OU Students, Athenians Debated Marijuana Legalization At Baker Center

By
Paola Santiago

Dateline
Updated Wed, Mar 12, 2014 7:30 pm

The Campus Involvement Center held the "Amazing Blazing Marijuana Debate" Tuesday night.

The six member panel included John Pardee and Mary Jane Bordan from the Ohio Rights Group, Dr. Joe Gay, Executive Director of Health Recovery Services, Inc., Reggie Robinson, Program Manager of Health Recovery Services, Inc., and Ohio University students Shelby Delp and Will Klatt.

These panelists fielded questions bases on professional opinion and study-based facts.

Topics included financial issues concerning medical marijuana, introducing hemp to Ohio’s agriculture, and most importantly, health and safety.

Gay, of the opposing side, said that while marijuana may be less addicting than other therapeutic drugs, it does not mean that it is safe. He also said that the distribution system is flawed and could potentially harm youth.

Pardee, of the pro-pot side, argued for quality regulation, safe distribution, and democratically voting for medical marijuana.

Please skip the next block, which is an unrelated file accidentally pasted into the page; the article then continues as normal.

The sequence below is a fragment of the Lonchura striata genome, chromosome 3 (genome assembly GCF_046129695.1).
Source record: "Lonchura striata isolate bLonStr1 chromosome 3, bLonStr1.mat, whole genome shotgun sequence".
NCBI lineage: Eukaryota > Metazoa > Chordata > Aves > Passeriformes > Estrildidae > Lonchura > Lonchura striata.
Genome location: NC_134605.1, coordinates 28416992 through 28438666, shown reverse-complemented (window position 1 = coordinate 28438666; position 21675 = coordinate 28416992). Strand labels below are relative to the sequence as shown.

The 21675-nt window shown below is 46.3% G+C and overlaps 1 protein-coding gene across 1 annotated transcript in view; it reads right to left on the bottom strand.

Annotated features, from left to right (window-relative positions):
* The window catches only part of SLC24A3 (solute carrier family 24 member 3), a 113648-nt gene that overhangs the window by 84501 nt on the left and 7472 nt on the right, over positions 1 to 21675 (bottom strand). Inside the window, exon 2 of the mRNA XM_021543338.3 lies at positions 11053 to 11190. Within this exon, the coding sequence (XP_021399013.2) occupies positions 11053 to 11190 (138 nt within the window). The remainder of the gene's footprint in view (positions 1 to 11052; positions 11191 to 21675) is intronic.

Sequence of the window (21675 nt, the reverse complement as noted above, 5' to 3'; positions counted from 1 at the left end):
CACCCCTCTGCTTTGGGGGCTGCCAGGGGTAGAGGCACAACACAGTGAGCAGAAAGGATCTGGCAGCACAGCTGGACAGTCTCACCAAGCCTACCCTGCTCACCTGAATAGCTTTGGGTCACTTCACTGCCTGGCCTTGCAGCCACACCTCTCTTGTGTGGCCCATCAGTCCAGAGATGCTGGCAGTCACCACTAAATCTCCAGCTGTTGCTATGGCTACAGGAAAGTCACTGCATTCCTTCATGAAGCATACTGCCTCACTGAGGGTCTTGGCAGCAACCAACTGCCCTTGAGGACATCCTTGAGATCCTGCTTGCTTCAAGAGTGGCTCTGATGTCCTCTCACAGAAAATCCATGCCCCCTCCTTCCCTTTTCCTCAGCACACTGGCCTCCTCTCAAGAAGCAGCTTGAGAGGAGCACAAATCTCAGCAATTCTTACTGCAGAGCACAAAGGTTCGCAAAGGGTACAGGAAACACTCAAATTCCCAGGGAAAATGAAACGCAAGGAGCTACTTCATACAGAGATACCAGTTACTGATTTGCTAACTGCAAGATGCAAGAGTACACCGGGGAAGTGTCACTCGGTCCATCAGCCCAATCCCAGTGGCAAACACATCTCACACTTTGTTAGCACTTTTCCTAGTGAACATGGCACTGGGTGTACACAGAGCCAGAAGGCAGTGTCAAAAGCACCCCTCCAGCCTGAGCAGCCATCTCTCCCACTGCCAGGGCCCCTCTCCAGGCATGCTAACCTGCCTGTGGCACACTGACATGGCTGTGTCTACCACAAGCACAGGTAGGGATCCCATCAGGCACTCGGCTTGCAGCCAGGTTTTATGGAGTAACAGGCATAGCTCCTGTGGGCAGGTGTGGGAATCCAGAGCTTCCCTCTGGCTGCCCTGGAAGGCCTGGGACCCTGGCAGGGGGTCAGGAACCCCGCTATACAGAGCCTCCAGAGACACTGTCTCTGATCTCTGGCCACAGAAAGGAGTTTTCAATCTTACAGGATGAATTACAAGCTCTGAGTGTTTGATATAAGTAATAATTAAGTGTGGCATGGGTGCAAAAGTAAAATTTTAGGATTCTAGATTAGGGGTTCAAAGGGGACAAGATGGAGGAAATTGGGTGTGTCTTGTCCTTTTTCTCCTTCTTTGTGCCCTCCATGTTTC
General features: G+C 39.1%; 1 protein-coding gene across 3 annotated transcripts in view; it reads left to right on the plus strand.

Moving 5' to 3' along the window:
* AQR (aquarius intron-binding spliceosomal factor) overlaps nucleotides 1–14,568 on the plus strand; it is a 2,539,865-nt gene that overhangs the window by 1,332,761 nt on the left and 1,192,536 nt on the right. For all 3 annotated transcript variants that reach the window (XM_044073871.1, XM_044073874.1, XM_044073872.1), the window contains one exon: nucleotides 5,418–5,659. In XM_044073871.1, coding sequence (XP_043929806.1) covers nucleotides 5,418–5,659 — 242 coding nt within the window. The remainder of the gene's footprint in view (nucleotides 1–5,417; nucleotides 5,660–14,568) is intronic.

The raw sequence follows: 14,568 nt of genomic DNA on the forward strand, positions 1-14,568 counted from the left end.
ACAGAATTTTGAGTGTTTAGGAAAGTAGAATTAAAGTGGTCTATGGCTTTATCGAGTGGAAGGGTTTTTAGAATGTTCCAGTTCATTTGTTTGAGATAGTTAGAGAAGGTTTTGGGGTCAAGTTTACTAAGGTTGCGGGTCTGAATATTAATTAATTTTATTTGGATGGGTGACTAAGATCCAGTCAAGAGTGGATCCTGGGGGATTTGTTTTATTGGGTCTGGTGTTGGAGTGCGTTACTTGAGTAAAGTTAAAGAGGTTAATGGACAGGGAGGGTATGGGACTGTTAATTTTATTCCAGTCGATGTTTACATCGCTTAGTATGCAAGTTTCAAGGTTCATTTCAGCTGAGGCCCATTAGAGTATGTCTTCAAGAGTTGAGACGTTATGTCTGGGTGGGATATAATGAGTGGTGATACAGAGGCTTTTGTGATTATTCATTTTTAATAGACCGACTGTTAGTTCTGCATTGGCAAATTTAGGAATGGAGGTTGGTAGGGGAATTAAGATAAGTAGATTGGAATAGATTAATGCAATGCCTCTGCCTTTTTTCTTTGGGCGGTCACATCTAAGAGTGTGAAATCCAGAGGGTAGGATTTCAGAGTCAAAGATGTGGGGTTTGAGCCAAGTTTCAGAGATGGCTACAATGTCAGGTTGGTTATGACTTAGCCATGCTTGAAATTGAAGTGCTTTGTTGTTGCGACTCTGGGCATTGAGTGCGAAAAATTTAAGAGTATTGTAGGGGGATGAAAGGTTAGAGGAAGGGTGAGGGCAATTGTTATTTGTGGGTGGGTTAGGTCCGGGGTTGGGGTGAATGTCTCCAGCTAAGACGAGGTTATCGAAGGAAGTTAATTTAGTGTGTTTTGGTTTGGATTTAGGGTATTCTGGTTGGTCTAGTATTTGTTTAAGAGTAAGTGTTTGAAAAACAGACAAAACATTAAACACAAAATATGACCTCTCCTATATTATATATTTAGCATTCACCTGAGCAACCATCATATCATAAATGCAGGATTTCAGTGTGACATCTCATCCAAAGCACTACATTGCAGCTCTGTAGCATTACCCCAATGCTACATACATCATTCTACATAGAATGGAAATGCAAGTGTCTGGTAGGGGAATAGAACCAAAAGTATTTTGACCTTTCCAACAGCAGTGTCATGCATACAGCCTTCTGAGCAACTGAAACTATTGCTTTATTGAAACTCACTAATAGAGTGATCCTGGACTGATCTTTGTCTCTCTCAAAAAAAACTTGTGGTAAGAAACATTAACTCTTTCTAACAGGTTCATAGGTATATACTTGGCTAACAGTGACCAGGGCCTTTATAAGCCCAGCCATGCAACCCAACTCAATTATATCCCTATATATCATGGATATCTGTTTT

“Less addictive than coffee less addictive than cigarettes and alcohol so it is actually one of the least addictive compounds, and we know for a fact that it has medicinal value so it has no business being a schedule-one drug,” said Pardee. Other schedule-one drugs include heroin, ecstasy, and peyote.  

Robinson, of the opposing side, said that although he’s not necessarily saying “no” to the notion of medical marijuana, he is not convinced on whether or not there is enough evidence and research to make it a safe and legal practice within the United States.

“I think it's wrong-minded to put it on the ballot for ordinary citizens like me, I'm not a researcher. It's wrong-minded to put it on the ballot for me to vote on. Did we vote on oxycotin, did we vote on-- that's not the way we approve medicines in the United States,” Robinson said. He also stated that while democratic voting is a right, it I should be left to the FDA to decide to legalize marijuana.

Whether or not the issue of medical marijuana will be put on this year's November ballot is still in question.

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